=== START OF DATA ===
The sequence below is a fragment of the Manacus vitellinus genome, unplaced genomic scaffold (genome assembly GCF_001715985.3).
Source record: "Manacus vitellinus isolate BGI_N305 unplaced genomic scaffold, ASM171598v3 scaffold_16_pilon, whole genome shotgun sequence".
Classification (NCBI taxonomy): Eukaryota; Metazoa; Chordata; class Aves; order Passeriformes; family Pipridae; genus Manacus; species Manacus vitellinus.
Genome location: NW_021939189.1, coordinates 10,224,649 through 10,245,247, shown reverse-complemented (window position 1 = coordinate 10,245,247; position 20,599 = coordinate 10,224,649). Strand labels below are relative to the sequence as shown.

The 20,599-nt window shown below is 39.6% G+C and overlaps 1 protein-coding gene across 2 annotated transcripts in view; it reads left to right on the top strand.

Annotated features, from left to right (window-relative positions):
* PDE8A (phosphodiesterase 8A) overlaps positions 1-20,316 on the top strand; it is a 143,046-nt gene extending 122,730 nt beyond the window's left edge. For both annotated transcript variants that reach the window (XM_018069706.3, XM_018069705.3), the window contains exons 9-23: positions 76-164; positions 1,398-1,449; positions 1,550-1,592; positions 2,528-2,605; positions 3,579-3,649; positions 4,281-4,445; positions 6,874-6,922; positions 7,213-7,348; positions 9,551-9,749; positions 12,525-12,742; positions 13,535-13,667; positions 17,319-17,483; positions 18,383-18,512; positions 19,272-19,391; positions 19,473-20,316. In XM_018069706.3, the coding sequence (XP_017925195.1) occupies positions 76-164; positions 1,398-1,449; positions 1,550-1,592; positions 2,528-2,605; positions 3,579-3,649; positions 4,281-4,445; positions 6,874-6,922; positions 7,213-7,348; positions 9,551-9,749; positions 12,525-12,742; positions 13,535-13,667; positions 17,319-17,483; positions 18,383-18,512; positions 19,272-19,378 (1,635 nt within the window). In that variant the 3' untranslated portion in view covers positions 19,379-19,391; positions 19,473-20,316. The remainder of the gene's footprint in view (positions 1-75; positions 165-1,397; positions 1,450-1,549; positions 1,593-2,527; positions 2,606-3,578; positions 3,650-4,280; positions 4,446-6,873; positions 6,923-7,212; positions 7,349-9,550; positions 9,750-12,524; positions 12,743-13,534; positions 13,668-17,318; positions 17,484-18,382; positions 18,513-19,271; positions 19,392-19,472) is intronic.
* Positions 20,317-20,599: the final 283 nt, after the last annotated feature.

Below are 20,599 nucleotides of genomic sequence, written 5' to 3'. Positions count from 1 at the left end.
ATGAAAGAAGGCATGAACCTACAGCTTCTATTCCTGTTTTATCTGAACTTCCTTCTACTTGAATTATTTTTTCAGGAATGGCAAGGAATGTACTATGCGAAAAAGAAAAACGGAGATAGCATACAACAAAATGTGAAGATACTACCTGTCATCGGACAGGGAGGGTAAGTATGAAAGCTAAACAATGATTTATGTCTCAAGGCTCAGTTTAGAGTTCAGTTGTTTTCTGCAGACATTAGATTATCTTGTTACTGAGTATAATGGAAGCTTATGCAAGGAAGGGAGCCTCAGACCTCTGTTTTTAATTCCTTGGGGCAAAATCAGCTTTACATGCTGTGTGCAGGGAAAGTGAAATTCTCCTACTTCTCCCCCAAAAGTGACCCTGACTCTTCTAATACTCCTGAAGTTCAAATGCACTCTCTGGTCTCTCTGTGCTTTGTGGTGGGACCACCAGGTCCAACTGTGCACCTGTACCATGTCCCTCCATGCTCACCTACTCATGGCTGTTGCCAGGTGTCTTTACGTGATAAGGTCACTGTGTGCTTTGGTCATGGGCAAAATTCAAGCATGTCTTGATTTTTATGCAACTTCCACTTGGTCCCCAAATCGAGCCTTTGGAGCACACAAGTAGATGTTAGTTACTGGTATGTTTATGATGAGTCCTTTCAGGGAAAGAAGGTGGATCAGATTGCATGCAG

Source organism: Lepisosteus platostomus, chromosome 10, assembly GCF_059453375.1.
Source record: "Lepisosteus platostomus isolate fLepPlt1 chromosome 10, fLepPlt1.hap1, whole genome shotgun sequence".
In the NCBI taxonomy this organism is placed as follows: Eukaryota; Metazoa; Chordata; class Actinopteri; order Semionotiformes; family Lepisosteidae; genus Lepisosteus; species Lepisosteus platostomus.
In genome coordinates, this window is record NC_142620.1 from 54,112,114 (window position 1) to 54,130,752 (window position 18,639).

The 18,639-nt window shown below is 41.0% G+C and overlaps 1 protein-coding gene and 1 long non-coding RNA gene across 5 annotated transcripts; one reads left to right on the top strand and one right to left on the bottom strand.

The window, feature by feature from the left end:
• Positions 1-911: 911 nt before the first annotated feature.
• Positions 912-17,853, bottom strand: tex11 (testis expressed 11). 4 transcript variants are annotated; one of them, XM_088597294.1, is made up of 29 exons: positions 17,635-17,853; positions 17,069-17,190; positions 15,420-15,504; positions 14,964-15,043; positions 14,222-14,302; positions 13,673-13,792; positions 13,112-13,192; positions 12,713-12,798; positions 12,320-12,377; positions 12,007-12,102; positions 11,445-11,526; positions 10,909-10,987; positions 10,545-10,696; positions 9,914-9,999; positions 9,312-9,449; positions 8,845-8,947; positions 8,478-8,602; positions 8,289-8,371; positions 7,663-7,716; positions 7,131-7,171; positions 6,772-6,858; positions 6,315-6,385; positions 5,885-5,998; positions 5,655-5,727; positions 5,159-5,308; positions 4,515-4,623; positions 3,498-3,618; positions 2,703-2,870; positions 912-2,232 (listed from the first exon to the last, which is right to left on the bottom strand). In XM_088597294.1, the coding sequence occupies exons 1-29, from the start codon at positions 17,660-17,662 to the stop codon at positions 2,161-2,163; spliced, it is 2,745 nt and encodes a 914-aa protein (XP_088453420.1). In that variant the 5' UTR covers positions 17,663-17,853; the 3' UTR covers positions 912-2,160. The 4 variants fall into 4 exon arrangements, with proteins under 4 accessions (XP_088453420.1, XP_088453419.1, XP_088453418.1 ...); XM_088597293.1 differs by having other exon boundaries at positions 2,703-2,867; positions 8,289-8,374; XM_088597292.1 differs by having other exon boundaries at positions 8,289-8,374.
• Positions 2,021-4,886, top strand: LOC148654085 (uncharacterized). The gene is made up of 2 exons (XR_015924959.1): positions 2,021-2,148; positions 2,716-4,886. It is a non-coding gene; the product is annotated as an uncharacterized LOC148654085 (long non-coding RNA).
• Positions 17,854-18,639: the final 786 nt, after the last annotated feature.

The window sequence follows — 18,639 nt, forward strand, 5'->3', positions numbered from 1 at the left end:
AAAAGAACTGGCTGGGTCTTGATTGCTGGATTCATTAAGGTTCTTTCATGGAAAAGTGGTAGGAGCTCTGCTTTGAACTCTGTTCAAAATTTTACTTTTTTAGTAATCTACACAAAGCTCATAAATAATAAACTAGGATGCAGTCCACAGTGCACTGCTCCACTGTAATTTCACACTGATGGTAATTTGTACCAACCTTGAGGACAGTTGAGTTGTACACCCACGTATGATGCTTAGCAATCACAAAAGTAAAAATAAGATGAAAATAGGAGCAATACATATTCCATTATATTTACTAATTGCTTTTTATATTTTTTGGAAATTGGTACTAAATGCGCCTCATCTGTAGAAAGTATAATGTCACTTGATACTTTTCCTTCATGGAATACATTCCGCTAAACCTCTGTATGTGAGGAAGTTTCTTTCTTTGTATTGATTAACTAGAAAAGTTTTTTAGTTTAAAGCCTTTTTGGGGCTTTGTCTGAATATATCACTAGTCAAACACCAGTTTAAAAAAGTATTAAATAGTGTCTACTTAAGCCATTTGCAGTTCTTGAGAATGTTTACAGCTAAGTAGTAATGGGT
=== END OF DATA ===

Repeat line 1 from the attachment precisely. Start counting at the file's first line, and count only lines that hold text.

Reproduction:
The sequence below is a fragment of the Manacus vitellinus genome, unplaced genomic scaffold (genome assembly GCF_001715985.3).